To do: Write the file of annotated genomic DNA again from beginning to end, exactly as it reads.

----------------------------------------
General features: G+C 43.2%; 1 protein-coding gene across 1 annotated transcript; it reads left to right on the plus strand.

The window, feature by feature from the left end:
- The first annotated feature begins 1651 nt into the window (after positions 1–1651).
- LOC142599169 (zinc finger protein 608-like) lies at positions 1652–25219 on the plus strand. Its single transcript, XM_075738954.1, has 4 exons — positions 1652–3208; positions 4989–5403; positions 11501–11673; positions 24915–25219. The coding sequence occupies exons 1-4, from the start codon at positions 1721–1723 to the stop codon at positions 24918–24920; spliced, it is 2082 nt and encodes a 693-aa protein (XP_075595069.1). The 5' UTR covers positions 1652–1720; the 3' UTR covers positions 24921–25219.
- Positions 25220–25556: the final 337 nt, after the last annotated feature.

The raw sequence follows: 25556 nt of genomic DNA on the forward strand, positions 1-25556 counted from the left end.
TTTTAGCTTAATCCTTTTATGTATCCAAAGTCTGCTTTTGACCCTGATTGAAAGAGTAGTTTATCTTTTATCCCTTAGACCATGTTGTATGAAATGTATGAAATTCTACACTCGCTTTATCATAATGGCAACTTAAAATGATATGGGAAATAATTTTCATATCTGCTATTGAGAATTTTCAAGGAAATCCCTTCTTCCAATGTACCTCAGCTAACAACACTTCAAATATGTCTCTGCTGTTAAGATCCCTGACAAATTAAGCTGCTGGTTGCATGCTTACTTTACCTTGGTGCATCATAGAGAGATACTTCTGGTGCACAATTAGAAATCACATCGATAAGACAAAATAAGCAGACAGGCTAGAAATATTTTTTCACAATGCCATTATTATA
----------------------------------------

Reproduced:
General features: G+C 43.2%; 1 protein-coding gene across 1 annotated transcript; it reads left to right on the plus strand.

The window, feature by feature from the left end:
- The first annotated feature begins 1651 nt into the window (after positions 1–1651).
- LOC142599169 (zinc finger protein 608-like) lies at positions 1652–25219 on the plus strand. Its single transcript, XM_075738954.1, has 4 exons — positions 1652–3208; positions 4989–5403; positions 11501–11673; positions 24915–25219. The coding sequence occupies exons 1-4, from the start codon at positions 1721–1723 to the stop codon at positions 24918–24920; spliced, it is 2082 nt and encodes a 693-aa protein (XP_075595069.1). The 5' UTR covers positions 1652–1720; the 3' UTR covers positions 24921–25219.
- Positions 25220–25556: the final 337 nt, after the last annotated feature.

The raw sequence follows: 25556 nt of genomic DNA on the forward strand, positions 1-25556 counted from the left end.
TTTTAGCTTAATCCTTTTATGTATCCAAAGTCTGCTTTTGACCCTGATTGAAAGAGTAGTTTATCTTTTATCCCTTAGACCATGTTGTATGAAATGTATGAAATTCTACACTCGCTTTATCATAATGGCAACTTAAAATGATATGGGAAATAATTTTCATATCTGCTATTGAGAATTTTCAAGGAAATCCCTTCTTCCAATGTACCTCAGCTAACAACACTTCAAATATGTCTCTGCTGTTAAGATCCCTGACAAATTAAGCTGCTGGTTGCATGCTTACTTTACCTTGGTGCATCATAGAGAGATACTTCTGGTGCACAATTAGAAATCACATCGATAAGACAAAATAAGCAGACAGGCTAGAAATATTTTTTCACAATGCCATTATTATA